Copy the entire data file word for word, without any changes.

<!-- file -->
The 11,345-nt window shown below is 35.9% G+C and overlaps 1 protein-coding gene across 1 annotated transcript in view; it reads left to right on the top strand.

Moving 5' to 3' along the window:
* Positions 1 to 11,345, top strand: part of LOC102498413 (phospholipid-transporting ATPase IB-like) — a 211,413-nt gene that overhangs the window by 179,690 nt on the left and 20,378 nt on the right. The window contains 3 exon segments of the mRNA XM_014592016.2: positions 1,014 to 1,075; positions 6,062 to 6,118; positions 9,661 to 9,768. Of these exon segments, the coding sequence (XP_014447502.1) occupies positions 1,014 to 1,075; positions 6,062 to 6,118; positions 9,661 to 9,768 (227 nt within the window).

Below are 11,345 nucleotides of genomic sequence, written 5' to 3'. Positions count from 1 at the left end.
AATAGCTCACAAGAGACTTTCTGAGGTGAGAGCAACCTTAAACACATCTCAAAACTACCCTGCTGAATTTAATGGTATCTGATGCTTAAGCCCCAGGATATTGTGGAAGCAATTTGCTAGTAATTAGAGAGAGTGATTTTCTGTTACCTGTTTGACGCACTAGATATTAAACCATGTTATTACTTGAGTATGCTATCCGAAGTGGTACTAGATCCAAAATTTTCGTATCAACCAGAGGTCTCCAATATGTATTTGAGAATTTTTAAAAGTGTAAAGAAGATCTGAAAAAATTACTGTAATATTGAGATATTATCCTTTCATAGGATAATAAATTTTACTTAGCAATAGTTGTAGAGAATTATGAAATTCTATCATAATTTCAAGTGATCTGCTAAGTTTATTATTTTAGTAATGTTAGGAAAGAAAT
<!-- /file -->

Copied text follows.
The 11,345-nt window shown below is 35.9% G+C and overlaps 1 protein-coding gene across 1 annotated transcript in view; it reads left to right on the top strand.

Moving 5' to 3' along the window:
* Positions 1 to 11,345, top strand: part of LOC102498413 (phospholipid-transporting ATPase IB-like) — a 211,413-nt gene that overhangs the window by 179,690 nt on the left and 20,378 nt on the right. The window contains 3 exon segments of the mRNA XM_014592016.2: positions 1,014 to 1,075; positions 6,062 to 6,118; positions 9,661 to 9,768. Of these exon segments, the coding sequence (XP_014447502.1) occupies positions 1,014 to 1,075; positions 6,062 to 6,118; positions 9,661 to 9,768 (227 nt within the window).

Below are 11,345 nucleotides of genomic sequence, written 5' to 3'. Positions count from 1 at the left end.
AATAGCTCACAAGAGACTTTCTGAGGTGAGAGCAACCTTAAACACATCTCAAAACTACCCTGCTGAATTTAATGGTATCTGATGCTTAAGCCCCAGGATATTGTGGAAGCAATTTGCTAGTAATTAGAGAGAGTGATTTTCTGTTACCTGTTTGACGCACTAGATATTAAACCATGTTATTACTTGAGTATGCTATCCGAAGTGGTACTAGATCCAAAATTTTCGTATCAACCAGAGGTCTCCAATATGTATTTGAGAATTTTTAAAAGTGTAAAGAAGATCTGAAAAAATTACTGTAATATTGAGATATTATCCTTTCATAGGATAATAAATTTTACTTAGCAATAGTTGTAGAGAATTATGAAATTCTATCATAATTTCAAGTGATCTGCTAAGTTTATTATTTTAGTAATGTTAGGAAAGAAAT